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The Two Cultures....With All Due Respect
www.fredoneverything.net ^ | August 18, 2003 | Fred Reed

Posted on 08/18/2003 4:11:16 PM PDT by wbill

As the culture dies, the schools fail, the cities teem with functional illiterates and our children turn into tattooed primitives cosseted by a civilization whose origins they barely know, I watch them with…I will say it plainly…contempt. It is a mild contempt, yet it is contempt. Sadness also, for they have lost much, but yes, a contempt I do not want but cannot escape.

So, to judge by my correspondence, do many people old enough to read fluently. None use the word "contempt." The taboos are too ingrained, the penalties too harsh, the unspoken laws protecting everyone's self-esteem too punitively policed. Again, it is not a contempt that people want to feel: All would prefer that things not be as they are. Yet contempt is unmistakably what peers through their letters.

Contempt is the proper reaction to the contemptible.

I sometimes think the country is dividing itself into two cultures. The first, and much the smaller, will be of those who read widely and know much, who are cultured and live in a wider world than the merely present. The second will be of those who received high grades without understanding that they were being cheated by their elders. An abyss will separate the two.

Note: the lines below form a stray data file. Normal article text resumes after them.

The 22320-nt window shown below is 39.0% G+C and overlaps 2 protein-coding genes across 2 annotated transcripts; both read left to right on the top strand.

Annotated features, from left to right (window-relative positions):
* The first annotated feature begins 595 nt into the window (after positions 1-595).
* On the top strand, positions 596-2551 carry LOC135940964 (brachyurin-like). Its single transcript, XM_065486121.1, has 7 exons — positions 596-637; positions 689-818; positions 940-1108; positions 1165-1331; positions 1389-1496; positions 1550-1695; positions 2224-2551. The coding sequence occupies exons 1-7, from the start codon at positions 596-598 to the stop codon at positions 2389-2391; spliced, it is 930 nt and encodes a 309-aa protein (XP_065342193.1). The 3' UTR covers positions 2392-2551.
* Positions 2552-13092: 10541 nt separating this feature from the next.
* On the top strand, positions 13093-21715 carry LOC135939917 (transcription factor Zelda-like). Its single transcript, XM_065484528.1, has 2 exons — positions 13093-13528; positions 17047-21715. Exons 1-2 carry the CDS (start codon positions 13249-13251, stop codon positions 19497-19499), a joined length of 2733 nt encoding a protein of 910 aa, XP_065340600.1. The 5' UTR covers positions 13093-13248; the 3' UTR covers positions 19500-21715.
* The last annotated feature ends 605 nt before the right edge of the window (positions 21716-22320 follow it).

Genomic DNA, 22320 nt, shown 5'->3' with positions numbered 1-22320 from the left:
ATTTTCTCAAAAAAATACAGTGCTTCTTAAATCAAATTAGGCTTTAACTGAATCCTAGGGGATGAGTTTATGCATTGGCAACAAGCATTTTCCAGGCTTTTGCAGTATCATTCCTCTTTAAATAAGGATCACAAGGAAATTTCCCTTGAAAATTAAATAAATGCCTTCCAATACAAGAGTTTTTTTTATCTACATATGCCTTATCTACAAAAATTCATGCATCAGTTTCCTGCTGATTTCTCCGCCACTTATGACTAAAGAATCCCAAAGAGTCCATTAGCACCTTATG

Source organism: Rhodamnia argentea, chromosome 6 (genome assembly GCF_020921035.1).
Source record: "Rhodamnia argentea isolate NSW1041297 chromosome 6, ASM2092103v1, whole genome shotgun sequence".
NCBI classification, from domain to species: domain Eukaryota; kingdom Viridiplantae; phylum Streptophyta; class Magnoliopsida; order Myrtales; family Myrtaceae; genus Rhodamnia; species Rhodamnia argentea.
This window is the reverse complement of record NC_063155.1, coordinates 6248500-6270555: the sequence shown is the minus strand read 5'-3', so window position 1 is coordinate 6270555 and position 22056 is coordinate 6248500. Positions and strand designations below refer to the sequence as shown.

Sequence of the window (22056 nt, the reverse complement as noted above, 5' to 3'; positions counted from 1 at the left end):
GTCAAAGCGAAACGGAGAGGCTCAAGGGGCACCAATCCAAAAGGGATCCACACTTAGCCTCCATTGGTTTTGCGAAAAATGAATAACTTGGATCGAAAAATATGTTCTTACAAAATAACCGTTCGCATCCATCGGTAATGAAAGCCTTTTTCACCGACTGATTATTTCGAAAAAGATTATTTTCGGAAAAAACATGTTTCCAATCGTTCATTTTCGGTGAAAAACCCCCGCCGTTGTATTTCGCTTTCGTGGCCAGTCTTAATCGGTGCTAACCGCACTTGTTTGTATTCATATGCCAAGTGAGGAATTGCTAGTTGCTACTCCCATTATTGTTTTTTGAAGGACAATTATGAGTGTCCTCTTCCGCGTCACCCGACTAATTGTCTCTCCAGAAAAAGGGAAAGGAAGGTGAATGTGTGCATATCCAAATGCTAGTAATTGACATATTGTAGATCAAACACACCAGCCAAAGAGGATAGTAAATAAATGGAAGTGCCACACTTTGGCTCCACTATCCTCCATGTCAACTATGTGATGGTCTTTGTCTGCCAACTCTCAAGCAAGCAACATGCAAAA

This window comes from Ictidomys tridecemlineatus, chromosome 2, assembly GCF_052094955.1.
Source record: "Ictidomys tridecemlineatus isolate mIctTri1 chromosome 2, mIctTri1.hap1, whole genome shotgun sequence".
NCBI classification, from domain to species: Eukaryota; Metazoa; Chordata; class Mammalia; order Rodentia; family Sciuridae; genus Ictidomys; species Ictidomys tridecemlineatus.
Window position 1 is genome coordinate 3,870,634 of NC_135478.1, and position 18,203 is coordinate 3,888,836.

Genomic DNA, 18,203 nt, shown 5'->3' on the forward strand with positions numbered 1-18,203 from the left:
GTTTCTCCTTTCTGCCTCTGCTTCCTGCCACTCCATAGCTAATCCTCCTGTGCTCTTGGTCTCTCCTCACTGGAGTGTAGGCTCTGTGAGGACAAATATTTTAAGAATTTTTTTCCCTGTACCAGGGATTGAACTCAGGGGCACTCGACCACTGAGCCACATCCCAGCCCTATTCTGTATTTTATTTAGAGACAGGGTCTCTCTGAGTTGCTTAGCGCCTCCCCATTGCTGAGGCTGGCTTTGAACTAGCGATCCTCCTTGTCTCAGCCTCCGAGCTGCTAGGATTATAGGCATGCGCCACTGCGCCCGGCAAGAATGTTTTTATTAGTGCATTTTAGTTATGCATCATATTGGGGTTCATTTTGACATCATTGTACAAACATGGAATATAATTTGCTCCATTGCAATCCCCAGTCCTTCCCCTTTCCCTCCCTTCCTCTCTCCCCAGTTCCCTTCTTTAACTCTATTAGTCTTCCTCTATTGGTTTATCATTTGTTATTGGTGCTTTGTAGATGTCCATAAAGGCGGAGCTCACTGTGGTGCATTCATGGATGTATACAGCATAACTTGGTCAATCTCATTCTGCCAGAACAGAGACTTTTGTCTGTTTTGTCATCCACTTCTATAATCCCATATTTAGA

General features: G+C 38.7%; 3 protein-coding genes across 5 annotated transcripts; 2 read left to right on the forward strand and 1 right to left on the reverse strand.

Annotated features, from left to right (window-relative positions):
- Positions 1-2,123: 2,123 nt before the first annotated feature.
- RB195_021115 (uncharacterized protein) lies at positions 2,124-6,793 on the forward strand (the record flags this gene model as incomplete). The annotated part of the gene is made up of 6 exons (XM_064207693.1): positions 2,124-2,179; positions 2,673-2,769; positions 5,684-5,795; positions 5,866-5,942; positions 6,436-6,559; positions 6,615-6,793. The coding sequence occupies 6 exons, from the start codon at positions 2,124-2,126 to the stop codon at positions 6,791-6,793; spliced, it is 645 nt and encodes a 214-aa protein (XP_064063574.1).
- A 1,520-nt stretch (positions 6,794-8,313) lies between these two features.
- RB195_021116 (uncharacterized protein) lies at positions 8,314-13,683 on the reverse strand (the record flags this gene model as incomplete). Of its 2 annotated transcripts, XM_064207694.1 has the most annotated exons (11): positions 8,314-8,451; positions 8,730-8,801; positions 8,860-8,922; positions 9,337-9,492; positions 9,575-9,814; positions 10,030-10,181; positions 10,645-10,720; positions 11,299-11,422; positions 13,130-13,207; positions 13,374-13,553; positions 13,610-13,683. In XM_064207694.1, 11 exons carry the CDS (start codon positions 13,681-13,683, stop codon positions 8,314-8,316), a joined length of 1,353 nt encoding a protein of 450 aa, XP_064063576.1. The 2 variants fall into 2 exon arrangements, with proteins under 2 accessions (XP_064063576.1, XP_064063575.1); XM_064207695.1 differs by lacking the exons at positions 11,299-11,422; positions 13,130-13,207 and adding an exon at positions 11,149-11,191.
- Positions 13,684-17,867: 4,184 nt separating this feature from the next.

The chain of cultivation, once broken, is not easily rejoined. We are doing everything we can to break it. It is a shame. People deserve more. We are doing this, as nearly as I can tell, so that the dull and uninterested will feel good about themselves. We are doing it to conceal that some of us are better than others.

Yes, better. That word.

In the past it was recognized that certain qualities were superior to others, and that people who cultivated those superior qualities were superior to those who didn't. The honest were thought superior to the thieving, the kind to the cruel, the provident to the shiftless, the wise to the foolish, the learned to the ignorant. Today one must not hold these views. They constitute the crime of elitism, which is the recognition that the better is preferable to the worse.

One must never, ever notice that some people are better than others.

Not to notice the inescapable requires either stupidity or moral blindness. Since few people are very stupid, we have chosen the road of blindness. We feign stupidity for reasons of politics.

It takes some serious feigning. If I said that Mother Theresa was no better than the Hillside Strangler--"she wasn't better, just different"--people would laugh. If I said that Albert Schweitzer was of greater worth than an illiterate drug-dealing parasite in what is called the inner city, I would be called a racist. If I said that a white suburban kid who couldn't do long division amounted to a medieval peasant without the excuses, I would be called, spare me, an elitist.